By Randall Palmer
OTTAWA (Reuters) - The Supreme Court of Canada agreed on Thursday to take another look at a decision it made in 1993 upholding a ban on assisted suicide, setting up a new battle over the right to die.
The case involves Gloria Taylor, an Amyotrophic Lateral Sclerosis (ALS) patient and activist, who joined the right to die lawsuit in 2011. Taylor died of her illness, informally called Lou Gehrig's disease, in 2012.
The family of a second woman, Kay Carter, who traveled to Switzerland to end her life, were also plaintiffs. Assisted suicide is legal in Switzerland, along with a handful of other European jurisdictions and a few U.S. states.
"This is a big one dealing with something we will all one day face - how, when and under what circumstances we head for the exit sign," said constitutional lawyer Eugene Meehan, who has argued numerous cases before the court.
Canada's Supreme Court last considered assisted suicide two decades ago with the case of Sue Rodriguez, who also suffered from ALS.
The court ruled nobody could legally assist in another's death, regardless of terminal illness, pain, prolonged suffering or an expressed wish to die.
A lower court in the western province of British Columbia has since struck down Canada's ban on assisted suicide. But the B.C. Court of Appeals reversed the decision last year and made it clear that any reversal of the ban would have to be done by the Supreme Court.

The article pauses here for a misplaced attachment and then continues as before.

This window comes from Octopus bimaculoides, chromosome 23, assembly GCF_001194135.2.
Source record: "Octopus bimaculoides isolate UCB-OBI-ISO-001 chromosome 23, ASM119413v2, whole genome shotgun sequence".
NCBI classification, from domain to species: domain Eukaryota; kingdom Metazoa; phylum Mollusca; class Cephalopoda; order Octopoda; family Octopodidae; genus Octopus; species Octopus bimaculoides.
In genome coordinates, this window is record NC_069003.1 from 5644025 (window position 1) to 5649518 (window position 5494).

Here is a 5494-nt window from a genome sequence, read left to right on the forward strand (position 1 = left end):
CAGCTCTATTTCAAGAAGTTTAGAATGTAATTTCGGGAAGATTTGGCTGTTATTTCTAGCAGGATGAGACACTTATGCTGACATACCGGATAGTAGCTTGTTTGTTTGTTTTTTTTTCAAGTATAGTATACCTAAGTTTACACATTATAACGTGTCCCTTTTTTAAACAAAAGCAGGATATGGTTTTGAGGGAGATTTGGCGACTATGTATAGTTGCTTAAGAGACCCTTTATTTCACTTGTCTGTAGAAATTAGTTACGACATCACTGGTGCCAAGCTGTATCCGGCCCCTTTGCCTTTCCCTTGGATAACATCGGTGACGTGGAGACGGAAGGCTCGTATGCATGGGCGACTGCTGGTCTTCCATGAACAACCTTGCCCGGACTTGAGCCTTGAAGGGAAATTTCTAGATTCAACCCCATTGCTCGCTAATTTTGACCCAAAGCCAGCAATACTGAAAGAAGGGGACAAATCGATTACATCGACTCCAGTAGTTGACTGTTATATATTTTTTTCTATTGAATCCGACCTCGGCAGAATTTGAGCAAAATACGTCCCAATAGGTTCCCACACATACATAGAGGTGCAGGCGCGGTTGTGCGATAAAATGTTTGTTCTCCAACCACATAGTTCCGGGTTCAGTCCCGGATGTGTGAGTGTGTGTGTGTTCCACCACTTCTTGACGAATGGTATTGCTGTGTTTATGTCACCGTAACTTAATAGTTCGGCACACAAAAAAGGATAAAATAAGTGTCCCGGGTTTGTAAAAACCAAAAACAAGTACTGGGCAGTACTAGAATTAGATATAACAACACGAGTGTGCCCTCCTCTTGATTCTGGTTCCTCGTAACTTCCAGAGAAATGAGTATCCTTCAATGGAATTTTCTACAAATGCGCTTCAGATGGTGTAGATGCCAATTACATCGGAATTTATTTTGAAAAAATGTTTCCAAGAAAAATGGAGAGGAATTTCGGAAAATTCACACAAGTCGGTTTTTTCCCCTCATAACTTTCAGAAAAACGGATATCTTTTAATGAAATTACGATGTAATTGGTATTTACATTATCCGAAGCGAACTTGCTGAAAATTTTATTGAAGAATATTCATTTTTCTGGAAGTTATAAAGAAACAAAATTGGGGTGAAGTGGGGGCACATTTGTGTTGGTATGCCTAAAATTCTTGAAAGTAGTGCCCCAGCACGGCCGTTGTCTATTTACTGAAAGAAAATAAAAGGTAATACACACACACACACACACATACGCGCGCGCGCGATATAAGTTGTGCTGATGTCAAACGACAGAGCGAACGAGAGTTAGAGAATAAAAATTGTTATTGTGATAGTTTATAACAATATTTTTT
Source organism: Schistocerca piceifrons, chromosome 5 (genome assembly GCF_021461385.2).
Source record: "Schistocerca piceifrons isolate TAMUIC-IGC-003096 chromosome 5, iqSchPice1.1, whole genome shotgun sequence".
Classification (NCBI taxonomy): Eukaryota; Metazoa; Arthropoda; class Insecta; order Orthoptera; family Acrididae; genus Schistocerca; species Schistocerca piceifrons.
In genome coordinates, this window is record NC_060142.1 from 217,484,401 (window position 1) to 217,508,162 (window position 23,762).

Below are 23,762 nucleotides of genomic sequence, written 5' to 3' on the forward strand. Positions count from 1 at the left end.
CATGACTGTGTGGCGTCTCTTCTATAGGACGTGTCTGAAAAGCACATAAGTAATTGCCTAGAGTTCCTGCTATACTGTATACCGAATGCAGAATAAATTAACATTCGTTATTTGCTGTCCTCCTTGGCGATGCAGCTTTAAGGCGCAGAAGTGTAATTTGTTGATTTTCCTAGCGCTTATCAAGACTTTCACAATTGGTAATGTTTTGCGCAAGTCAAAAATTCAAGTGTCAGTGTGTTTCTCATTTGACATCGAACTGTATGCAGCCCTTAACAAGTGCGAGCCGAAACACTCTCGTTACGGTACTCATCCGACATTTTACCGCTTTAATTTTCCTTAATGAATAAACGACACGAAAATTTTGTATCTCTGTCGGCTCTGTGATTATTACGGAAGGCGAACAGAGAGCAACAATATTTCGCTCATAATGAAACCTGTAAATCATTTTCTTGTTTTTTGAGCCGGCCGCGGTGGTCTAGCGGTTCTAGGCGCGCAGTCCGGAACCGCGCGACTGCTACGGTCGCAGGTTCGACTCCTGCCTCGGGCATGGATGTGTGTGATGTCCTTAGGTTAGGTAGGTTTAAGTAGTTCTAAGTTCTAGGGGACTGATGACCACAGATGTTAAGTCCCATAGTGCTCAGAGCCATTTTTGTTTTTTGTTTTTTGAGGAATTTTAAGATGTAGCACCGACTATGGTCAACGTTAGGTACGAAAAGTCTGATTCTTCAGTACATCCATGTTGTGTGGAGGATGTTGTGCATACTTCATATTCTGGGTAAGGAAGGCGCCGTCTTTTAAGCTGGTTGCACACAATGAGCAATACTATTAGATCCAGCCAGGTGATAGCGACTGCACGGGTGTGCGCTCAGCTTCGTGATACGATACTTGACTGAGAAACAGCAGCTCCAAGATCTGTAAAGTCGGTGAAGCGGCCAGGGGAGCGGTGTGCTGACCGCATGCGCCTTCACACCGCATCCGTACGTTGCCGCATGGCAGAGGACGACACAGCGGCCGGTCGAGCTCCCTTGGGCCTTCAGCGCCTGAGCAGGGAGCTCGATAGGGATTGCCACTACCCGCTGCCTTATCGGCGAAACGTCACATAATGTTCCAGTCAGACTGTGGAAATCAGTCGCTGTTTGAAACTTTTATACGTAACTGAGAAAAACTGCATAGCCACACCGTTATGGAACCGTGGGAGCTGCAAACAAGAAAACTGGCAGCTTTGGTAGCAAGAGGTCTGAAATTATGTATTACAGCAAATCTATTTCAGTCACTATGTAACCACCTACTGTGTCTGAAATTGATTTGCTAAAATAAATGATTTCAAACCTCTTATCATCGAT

The Supreme Court majority was a narrow 5-4 in the 1993 Rodriguez decision that it was constitutional to prohibit doctor-assisted suicide. Meehan noted that the sole judge left on the court from that time is Beverley McLachlin, now chief justice, and she was in the dissent.
Since 1993 pressure for assisted suicide has persisted. Last year the Quebec government introduced a bill to legalize it, arguing this was a matter of health care under provincial jurisdiction, not a criminal matter in the federal bailiwick.
Opposing it are religious groups as well as organizations representing people with disabilities, which argue that making it easier to end people's lives is a slippery slope that makes them feel vulnerable.
In her 1993 dissenting opinion in Rodriguez, McLachlin admitted to some evidence in other countries "that legal codes which permit assisted suicide may be linked to cases of involuntary deaths of the aging and disabled."
However, she wrote that such unwanted actions should be caught by Canada's Criminal Code, which could be strengthened if necessary by requiring a judge's order to allow doctor-assisted suicide.
One principle guiding courts generally is that of "stare decisis," meaning that precedents should stand. However, the rule is not cast in stone, and Meehan said the Supreme Court of Canada has tended to be willing to revisit specific areas after about a decade.
The name of the current case is Lee Carter et al. v. Attorney General of Canada et al. (35591)
(Editing by Jeffrey Hodgson and Stephen Powell)